Leeds council licensing chiefs to rule on alcohol permission for Holbeck shop

An application was submitted on behalf of Grocery Store in Domestic Street, Holbeck, to sell alcohol to be consumed away from the shop between 8am-10pm every day.

Leeds City Council’s own public health team put in an objection to the proposals, adding they could have an “negative impact” on the local community.

But the applicants have submitted information relating to how it will keep children from harm, as well as steps on how it would not sell to street drinkers, as well as introduce CCTV to record incidents.

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The meeting will take place on Friday, August 7.

The public health team’s letter claimed the proposals led to “potential harm to children; crime and disorder, public safety and public nuisance.”

It added a large number of the children living nearby had learning disabilities, “making them particularly vulnerable to harm”.

The letter also stated the local area had a high number of alcohol-related hospital admissions, adding: “Increasing sales of alcoholic in the area would potentially add to the burden on the accident and emergency services and the NHS.”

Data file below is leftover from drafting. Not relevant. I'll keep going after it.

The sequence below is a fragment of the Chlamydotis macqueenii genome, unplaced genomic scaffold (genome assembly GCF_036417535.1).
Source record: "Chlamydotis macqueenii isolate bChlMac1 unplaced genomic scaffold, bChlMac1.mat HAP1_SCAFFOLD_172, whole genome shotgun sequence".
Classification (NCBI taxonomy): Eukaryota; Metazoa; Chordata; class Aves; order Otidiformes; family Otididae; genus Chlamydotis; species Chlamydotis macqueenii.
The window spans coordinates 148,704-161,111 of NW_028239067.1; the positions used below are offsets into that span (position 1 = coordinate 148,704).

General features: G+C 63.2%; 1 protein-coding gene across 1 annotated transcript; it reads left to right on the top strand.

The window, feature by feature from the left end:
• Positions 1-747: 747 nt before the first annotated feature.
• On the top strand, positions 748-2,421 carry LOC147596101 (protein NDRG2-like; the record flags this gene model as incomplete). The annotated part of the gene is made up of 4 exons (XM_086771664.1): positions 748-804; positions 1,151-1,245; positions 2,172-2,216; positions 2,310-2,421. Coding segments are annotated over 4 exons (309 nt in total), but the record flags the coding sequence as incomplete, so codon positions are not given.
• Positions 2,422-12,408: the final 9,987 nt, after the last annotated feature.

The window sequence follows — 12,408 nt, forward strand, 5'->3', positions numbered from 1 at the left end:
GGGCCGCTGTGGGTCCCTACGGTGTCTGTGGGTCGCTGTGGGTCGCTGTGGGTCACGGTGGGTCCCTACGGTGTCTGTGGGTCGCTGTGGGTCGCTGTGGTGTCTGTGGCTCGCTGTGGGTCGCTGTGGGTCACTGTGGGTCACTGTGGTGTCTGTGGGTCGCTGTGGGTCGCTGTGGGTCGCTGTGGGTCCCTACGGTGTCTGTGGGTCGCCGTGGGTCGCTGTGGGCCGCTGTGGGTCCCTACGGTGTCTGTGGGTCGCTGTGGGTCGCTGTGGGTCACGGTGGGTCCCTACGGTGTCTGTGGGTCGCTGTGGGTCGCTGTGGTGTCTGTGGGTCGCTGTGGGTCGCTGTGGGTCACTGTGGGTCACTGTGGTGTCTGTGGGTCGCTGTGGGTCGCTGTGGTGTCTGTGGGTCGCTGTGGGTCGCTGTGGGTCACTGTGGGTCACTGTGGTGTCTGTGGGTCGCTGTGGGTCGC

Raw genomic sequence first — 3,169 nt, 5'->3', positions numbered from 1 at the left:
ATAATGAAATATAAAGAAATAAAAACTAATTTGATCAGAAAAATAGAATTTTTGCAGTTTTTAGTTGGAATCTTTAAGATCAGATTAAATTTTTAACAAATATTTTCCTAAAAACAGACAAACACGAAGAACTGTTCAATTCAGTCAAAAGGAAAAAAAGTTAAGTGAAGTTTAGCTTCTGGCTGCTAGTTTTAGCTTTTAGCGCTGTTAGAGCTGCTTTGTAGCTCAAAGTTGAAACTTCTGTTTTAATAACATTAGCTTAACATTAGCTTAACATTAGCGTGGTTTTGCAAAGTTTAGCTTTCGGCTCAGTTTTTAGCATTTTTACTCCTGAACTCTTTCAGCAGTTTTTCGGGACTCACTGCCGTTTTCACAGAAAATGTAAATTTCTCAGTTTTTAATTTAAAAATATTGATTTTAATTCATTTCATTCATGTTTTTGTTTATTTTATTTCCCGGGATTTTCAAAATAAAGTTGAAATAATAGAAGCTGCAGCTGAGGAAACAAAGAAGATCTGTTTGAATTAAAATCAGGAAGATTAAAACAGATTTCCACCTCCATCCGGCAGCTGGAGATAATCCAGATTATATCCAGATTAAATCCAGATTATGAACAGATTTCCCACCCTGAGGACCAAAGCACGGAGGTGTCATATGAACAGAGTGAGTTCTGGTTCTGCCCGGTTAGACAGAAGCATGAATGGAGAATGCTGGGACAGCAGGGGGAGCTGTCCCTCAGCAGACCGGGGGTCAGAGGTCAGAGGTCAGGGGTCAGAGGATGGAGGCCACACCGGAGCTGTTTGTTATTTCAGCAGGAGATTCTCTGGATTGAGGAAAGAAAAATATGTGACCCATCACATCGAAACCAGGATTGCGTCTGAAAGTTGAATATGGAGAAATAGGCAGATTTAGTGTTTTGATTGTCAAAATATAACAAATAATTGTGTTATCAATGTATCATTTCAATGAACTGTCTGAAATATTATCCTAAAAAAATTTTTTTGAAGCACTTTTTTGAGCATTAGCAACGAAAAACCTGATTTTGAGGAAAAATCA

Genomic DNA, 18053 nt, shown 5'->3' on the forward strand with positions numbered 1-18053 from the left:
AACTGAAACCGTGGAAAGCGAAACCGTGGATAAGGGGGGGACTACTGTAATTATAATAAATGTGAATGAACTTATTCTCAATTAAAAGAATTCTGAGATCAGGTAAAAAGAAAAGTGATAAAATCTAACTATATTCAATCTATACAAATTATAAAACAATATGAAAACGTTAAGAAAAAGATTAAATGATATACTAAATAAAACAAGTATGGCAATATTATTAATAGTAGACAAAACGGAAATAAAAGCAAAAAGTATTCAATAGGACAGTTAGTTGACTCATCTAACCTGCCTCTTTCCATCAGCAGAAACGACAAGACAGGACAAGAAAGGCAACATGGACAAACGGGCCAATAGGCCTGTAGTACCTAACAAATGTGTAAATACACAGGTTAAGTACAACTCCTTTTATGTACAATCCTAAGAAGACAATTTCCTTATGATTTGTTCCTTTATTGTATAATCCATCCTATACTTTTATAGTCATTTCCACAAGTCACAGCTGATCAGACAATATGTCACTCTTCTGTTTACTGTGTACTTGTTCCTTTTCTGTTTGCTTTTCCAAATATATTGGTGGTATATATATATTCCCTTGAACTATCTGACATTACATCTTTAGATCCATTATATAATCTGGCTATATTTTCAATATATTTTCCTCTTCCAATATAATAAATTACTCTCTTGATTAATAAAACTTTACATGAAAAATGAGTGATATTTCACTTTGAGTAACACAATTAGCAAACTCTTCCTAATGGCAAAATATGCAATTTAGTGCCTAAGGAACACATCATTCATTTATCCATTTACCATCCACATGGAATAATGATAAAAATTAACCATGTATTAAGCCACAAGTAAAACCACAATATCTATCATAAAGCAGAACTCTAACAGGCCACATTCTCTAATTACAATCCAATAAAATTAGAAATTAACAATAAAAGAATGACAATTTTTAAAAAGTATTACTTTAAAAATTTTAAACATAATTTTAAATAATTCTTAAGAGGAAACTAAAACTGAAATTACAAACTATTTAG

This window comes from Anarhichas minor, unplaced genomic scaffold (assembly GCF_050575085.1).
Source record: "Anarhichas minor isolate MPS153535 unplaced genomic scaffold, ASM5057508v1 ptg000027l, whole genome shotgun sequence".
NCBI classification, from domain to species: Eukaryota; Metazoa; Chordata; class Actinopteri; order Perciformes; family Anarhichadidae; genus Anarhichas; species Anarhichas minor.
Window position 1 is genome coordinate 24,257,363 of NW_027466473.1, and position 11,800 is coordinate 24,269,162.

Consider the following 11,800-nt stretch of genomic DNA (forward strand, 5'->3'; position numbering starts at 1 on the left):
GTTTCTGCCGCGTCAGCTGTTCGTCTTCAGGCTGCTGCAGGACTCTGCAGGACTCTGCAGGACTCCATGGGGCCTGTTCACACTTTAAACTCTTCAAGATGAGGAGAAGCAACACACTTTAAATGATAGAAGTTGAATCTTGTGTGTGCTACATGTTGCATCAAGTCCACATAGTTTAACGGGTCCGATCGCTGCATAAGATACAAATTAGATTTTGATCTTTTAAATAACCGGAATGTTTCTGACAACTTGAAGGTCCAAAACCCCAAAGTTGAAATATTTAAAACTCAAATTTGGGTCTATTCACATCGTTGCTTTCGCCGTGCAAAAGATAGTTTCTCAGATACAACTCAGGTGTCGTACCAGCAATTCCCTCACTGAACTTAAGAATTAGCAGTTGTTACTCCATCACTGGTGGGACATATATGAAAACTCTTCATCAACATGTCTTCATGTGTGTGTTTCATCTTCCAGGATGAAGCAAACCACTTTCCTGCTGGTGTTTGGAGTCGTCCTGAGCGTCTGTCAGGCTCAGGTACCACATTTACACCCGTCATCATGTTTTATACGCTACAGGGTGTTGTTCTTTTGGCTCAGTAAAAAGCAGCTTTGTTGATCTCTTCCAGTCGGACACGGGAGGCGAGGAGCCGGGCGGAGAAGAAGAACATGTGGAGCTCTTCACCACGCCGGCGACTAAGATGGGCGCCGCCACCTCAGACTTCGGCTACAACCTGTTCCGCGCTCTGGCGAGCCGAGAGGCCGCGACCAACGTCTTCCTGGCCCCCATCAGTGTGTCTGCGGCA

It claimed that, with the site also being so close to the Holbeck managed zone, it could bring local residents in “regular contact with sex workers and punters”.

“This is frequently exacerbated with the consumption of alcohol the resulting impact is a low level of threat and intimidation by sex workers and some punters to the local community,” the letter added.

It concluded: “In summary increasing the number of premises selling alcohol in the area is highly likely to add to the burden of ensuring public safety in the local area and increase the rates of public disorder.

“However of greatest concern is the vulnerability of children living in the area whom maybe at risk of alcohol related harm should another premises be granted an off license to sell alcohol.”

The applicant provided around 70 pages of supplementary information on how the shop would mitigate against the concerns outlined.

Among them were assurances the staff would receive training in age verification, challenge 25 policy, the terms of the licence and its own policies on street drinkers.

It added: “It is a criminal offence to attempt or to purchase alcohol for a person under 18 years of age. We are duty bound to report this to the police. It is punishable by fine of up to £5,000.”

The applicant added CCTV would be in place to prevent crime and disorder, while an incident book, as well as extra checks for adults with under-age children in the shop with them, would also take place.

Leeds City Council’s licensing sub-committee will meet to discuss the item on Friday, August 7.

Yorkshire Evening Post